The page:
The latest IMO guidelines allow member states with relevant legislation to intervene more actively in emergency situations when the ship is in waters under their jurisdiction. The guidelines provide that a coastal state intending to use powers under its own legislation should ensure that:

  • the chain of command for the onshore organization is clear and each level of the chain has clear procedures setting out what actions it should take and the limits of its powers;
  • the master of the ship, the shipowner and any salvage team are clearly informed of:
    • the onshore command structure;
    • the degree of responsibility that remains with them; and
    • the limitations on their freedom of action;
  • the flag state is informed as early as possible in the proceedings and its advice sought; and
  • unless time pressure makes such communication impossible, the master is allowed to speak with the shipowner in accordance with the ISM Code provisions.

It is clear - and Article 221 of the United Nations Convention on the Law of the Sea confirms - that under international law the right of coastal states allows a state to take and enforce measures beyond its territorial waters in proportion to the actual or threatened damage to its coastline or actual or threatened pollution from a maritime casualty. States acting in this manner must, according to the 2007 IMO guidelines, ensure that their actions comply with the Convention on the Law of the Sea and/or the International Convention relating to Intervention on the High Seas in Cases of Oil Pollution Casualties, as well as international customary law applying through their national legislation.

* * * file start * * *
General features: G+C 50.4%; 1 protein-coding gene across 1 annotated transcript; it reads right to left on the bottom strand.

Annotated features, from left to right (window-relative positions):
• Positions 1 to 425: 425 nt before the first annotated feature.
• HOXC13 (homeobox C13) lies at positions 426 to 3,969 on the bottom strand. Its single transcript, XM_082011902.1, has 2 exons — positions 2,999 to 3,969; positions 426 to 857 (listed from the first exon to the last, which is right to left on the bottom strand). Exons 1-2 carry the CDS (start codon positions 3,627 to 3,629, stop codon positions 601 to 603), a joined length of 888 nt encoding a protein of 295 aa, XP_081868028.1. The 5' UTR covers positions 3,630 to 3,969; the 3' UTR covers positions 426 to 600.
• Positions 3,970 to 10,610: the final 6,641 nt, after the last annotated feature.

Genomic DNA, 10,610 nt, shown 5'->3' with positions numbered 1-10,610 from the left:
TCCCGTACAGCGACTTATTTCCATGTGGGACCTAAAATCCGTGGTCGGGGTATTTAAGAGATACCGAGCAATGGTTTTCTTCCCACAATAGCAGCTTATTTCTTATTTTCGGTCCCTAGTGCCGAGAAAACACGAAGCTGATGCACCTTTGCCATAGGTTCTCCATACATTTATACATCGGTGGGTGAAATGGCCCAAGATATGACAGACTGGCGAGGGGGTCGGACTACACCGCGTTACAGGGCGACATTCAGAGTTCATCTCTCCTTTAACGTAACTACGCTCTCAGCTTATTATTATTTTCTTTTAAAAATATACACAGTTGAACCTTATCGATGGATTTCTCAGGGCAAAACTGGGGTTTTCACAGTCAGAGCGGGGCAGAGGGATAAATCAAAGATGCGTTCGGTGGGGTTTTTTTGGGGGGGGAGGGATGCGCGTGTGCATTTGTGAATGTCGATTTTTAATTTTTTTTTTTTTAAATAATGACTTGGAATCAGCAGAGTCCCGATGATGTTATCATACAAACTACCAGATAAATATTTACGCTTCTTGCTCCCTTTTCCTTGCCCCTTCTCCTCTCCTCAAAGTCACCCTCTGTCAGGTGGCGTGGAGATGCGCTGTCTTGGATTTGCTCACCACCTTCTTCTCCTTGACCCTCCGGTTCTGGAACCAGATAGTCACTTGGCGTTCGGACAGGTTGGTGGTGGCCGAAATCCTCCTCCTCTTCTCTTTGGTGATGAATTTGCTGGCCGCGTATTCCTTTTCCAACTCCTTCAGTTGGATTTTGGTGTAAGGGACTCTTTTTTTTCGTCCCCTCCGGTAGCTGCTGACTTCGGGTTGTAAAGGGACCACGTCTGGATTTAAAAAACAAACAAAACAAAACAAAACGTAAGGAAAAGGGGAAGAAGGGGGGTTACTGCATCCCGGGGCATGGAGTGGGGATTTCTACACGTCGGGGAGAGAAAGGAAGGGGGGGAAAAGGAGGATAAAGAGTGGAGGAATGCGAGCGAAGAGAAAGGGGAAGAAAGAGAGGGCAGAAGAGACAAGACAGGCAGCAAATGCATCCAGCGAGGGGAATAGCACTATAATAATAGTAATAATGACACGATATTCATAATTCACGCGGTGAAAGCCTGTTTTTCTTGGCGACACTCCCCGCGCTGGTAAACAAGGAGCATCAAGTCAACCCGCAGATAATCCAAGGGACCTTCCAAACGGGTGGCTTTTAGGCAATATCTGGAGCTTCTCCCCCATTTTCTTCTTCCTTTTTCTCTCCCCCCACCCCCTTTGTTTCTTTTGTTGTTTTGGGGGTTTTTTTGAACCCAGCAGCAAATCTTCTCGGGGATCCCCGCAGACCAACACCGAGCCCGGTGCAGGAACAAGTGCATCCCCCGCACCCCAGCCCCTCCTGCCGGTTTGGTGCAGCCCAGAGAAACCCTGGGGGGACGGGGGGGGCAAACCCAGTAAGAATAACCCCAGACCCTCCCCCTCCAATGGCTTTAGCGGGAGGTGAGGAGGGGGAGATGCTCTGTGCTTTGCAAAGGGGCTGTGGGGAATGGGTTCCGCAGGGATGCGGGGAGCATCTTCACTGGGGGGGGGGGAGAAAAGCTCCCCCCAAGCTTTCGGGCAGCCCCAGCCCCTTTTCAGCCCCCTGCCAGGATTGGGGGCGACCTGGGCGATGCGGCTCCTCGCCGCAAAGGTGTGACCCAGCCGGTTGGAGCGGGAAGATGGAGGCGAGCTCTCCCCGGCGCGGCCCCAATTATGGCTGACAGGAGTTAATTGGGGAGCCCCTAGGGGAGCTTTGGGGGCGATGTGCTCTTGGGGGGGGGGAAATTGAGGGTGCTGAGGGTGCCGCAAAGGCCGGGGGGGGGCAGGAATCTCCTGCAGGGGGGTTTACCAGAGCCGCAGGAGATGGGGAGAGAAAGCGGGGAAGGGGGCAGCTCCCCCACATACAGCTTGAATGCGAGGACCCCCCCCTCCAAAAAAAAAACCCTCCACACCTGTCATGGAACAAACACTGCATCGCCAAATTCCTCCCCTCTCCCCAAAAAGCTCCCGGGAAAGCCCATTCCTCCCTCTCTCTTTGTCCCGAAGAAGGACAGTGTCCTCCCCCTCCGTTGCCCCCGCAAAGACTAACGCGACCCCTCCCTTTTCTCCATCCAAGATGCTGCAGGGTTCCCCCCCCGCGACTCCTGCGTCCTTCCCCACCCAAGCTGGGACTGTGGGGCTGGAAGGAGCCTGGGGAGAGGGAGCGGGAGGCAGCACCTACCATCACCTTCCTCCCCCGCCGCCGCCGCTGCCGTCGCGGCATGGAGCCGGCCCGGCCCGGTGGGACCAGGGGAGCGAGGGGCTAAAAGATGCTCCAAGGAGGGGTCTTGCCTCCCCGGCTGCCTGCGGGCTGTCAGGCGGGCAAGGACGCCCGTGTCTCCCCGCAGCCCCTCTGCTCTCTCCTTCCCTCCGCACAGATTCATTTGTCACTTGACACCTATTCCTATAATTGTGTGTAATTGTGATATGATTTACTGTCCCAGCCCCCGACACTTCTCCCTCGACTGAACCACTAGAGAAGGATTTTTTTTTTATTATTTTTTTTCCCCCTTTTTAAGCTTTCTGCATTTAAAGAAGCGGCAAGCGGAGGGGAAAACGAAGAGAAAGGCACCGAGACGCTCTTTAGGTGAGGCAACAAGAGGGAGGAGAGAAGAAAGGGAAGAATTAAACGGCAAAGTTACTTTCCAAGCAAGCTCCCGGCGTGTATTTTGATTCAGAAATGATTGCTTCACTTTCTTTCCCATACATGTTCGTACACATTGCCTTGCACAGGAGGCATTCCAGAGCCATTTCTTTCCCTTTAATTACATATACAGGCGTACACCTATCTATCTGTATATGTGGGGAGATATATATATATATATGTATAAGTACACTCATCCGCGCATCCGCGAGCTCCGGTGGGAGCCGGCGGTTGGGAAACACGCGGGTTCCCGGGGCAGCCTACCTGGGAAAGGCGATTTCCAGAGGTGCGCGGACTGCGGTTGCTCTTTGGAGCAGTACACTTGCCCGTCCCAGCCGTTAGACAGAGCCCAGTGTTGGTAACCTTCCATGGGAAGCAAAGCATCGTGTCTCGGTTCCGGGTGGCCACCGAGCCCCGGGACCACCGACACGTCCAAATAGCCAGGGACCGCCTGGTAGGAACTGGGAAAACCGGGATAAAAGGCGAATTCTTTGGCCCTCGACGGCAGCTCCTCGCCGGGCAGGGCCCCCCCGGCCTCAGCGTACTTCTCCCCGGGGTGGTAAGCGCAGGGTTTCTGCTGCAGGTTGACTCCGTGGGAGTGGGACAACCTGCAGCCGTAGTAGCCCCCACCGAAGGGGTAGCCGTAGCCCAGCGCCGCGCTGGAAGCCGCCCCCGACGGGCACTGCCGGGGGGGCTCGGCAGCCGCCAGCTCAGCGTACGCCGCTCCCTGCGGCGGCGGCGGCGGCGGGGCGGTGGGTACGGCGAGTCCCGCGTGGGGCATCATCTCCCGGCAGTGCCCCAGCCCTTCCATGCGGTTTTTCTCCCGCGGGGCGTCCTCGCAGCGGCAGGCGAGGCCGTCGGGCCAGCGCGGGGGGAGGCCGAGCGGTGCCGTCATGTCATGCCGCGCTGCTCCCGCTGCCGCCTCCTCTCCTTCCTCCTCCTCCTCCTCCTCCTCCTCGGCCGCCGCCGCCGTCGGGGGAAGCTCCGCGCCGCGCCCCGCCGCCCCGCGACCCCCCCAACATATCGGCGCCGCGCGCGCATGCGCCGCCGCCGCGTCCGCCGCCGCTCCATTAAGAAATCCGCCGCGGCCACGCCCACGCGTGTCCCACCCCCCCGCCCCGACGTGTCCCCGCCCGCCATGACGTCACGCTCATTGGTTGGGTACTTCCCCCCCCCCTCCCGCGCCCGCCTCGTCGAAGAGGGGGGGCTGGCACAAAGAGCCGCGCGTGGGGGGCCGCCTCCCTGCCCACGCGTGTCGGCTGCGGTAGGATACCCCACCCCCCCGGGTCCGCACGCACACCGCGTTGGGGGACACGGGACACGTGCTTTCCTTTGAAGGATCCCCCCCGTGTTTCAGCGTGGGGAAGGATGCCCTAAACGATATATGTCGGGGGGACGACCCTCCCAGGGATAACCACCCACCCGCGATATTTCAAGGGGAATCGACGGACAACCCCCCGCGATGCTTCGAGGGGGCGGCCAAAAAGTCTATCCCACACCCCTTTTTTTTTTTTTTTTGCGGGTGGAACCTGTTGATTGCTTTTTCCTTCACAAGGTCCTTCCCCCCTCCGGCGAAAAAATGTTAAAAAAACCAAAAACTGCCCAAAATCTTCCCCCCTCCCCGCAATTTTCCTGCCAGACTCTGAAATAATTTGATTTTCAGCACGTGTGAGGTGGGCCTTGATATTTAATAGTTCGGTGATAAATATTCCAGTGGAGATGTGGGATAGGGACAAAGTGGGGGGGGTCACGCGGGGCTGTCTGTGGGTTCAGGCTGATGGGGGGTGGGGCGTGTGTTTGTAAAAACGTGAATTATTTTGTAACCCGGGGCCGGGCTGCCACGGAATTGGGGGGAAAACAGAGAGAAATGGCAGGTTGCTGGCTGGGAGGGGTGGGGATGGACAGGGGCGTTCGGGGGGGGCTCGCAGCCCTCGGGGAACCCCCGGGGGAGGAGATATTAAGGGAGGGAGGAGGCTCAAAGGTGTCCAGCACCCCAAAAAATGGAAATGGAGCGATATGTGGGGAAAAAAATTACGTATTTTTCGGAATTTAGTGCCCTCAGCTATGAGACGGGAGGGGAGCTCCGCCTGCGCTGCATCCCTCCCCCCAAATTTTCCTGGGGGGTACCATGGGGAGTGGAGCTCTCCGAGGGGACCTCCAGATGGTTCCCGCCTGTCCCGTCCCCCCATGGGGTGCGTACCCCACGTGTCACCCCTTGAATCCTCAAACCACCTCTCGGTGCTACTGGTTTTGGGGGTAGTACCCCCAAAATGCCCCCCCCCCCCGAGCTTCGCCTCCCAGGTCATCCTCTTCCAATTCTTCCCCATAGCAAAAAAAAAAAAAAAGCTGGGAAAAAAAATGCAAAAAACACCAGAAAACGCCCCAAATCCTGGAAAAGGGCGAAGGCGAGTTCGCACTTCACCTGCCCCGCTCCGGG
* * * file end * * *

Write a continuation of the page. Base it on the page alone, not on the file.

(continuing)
Finally, the guidelines include requirements for salvors. A salvor is required to use its best endeavours to salvage the vessel and its cargo and, while engaged in such operations, to avoid or minimize damage to the environment. As a basic requirement, a salvor must be provided with detailed information about the nature of the casualty, the situation of persons on board, cargo and bunkers. Under the 2007 IMO guidelines the salvor is required to communicate and coordinate with the master and the coastal state as much as possible, and the salvor should advise the shipowner or master and the coastal state authorities as soon as possible of its salvage plan and the personnel and equipment that will be utilized to carry out the salvage operations. The coastal state exercising authority must allow the salvor access to the vessel; in turn, the salvor must ensure that the salvage plan and actions represent the best environmental option for the shipowner and the coastal state concerned.

For further information on this topic please contact Stefan Schrandt-Zimmer at Dabelstein & Passehl by telephone (+49 40 31 77 970) or by fax (+49 40 31 77 97 77) or by email (s-schrandt@da-pa.com).